I hopped in under the gentle waterfall flow design of a shower and tried to wash away the last four years of my life, which have been a challenge.  All was well in the shower, save the incredibly minimalist detail of no place even to hang my washcloth.  Had they intentionally forgotten to include a hook?!  I wrapped the wash cloth around the faucet knob, but it flopped down onto the tile floor, which grossed me out too much to use it again.  There was no door to the shower (kind of liberating), and a Japanese style sliding door with a semi-opaque glass window to create the division to the bathroom.  I had cranked the heat up in the hotel room to 80 degrees, which produced a steamy tropical effect in the shower.  As I took a deep breath in, I smelled the earthy goodness of nag champa wafting in through the cracks of the sliding door.  Reynolds had brought some incense.  
The nag champa smelled strong with the window closed and no where for it to escape.  We burn nag champa often at home during our asana practice, and the grounded, floral fragrance of sandalwood and frangipani flowers fades in a few hours.  I wondered if I would find Reynolds in a meditative seated posture on the spacious hotel room floor when I emerged from the bathroom.  His yogic seated posture/incense time is an endearing part of sharing life with him.  As I put the finishing touches on my evening look by applying some pale pink lip gloss, the last song on our yoga music playlist went silent.  Life was lining up.  
It was a glorious night in late winter, and I was able to walk to dinner without wearing a coat.  The normally nasty city air felt like a divine gift because it was joyously warm; in fact, it was mildly intoxicating.  People flocked to the outdoors to enjoy this sneak peak of spring.  Citizens were out and about, and happy.  Reynolds and I tend to get in serious moods rather easily, and we talked for part of our walk about our fears for the health of the planet and the current desperation of humanity.  We related the global struggles to our individual suffering, and by then we arrived to the restaurant.  Soon our hearts were lighter because the meal was delicious and the conversation was good.  Reynolds shared that he would like for us to live in an ashram sometime in the not so far future.  The intention would be for spiritual practice and support, but not as an escape from the world, he vowed.  I shared that independently, I had had the same idea.  The birthday getaway, however, was no-part ashram.  Instead, it was pure sensual delight.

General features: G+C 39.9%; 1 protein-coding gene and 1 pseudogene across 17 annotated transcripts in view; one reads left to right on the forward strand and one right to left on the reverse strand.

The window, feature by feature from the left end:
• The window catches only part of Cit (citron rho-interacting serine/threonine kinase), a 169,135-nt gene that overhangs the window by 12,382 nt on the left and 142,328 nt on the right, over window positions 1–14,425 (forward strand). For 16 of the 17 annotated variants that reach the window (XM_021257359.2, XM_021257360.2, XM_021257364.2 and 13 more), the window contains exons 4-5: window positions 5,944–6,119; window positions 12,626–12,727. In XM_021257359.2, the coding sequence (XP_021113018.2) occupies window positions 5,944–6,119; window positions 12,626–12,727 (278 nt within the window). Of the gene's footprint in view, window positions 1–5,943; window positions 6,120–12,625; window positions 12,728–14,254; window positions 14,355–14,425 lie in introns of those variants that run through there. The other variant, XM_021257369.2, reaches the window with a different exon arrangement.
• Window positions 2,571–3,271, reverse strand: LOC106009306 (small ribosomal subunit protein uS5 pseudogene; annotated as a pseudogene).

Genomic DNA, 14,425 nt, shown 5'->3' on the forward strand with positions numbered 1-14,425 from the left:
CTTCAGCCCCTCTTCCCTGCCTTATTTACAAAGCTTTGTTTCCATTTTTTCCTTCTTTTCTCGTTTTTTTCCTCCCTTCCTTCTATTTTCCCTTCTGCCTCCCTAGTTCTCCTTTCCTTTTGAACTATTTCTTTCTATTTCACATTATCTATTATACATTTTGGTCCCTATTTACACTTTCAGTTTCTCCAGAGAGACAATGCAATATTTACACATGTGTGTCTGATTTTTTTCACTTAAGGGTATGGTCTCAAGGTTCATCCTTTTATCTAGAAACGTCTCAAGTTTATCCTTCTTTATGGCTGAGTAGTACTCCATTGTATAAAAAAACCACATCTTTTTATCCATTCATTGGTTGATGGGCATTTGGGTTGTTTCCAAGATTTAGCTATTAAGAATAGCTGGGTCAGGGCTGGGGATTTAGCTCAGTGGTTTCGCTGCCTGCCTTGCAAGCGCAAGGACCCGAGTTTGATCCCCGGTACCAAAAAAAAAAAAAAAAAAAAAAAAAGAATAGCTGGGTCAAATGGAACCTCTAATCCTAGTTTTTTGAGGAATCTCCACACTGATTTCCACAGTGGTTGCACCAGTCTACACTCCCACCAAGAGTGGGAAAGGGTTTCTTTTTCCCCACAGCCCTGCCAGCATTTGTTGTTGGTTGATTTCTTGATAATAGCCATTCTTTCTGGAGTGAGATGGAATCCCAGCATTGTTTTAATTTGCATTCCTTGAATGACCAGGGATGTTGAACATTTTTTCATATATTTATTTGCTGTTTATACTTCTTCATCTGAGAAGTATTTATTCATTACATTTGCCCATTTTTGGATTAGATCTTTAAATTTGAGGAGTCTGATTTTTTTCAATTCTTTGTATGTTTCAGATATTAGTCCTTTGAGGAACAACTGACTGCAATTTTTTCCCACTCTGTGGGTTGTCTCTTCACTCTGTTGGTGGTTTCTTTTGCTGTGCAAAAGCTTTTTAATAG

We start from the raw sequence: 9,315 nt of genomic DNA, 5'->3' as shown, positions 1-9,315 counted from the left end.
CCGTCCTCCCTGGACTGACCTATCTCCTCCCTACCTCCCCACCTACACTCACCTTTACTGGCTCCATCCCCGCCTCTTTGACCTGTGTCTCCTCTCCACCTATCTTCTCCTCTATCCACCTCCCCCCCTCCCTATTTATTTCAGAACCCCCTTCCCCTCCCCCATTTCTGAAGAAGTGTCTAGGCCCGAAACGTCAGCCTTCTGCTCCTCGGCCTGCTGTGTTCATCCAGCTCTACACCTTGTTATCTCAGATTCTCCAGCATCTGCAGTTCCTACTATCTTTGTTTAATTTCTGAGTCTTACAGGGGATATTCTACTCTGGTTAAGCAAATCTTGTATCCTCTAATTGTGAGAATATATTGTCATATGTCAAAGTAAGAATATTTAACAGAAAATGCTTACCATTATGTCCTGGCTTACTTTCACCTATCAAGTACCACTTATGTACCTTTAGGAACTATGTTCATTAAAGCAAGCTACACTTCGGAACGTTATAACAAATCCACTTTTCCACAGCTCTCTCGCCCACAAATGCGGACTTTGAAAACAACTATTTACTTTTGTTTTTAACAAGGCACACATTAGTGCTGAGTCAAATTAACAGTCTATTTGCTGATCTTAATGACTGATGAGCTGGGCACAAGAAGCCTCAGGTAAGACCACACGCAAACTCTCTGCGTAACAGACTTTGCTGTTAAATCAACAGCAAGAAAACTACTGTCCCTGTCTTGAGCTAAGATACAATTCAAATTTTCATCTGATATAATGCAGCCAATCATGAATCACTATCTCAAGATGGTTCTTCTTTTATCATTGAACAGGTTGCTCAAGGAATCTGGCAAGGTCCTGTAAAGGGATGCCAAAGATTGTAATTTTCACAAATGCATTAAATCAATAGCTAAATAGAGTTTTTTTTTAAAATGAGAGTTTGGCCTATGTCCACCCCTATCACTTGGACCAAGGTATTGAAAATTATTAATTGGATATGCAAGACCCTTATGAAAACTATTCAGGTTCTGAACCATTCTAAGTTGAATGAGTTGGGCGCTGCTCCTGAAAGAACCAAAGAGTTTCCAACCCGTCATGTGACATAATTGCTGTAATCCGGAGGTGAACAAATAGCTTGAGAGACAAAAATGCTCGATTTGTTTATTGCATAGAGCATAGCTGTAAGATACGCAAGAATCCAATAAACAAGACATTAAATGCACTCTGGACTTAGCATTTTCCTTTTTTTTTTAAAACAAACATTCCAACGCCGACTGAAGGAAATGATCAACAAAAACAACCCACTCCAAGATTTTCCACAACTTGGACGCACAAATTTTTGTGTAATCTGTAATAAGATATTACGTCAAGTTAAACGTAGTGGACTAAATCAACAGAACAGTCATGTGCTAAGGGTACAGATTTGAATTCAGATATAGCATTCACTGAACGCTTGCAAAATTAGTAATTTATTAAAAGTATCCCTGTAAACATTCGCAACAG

After dinner, we found our way back to the stimulating hotel lobby and stopped at the front desk to ask if they could send up the other robe that had been promised, since there had only been one in the closet when we arrived.  We wanted to hang out in our robes like Jason Schwartzman in “Hotel Chevalier,” the prologue to the Wes Anderson film “The Darling Limited.”  One can dream!  
As I write, I can see that my stick of incense has burned to the end and that is enough incense for now, but the story continues.  After sipping on water flavored with honey dew melon that was offered in the lobby and analyzing the art on display, we headed to the bar that was full of glass blown colored lights.  The sweet, jazzy waitress kindly brought us a French press pot of coffee.  I simply can’t drink liquor like I used to and would rather sharpen my senses rather than dull them with a mixed drink, at this point in my life.  Then she brought us a small bag of popcorn flavored with truffle oil.  “Truffle is in!” I exclaimed and savored it.  We stared at the colored lights and talked at great length about which ones caught our eyes and why.  I felt that I was getting to know my sweetheart more fully.  We both noticed that an older man who had been sitting alone when we arrived was joined by his wife, and he gently put his hand around her waist.  Love was in the air.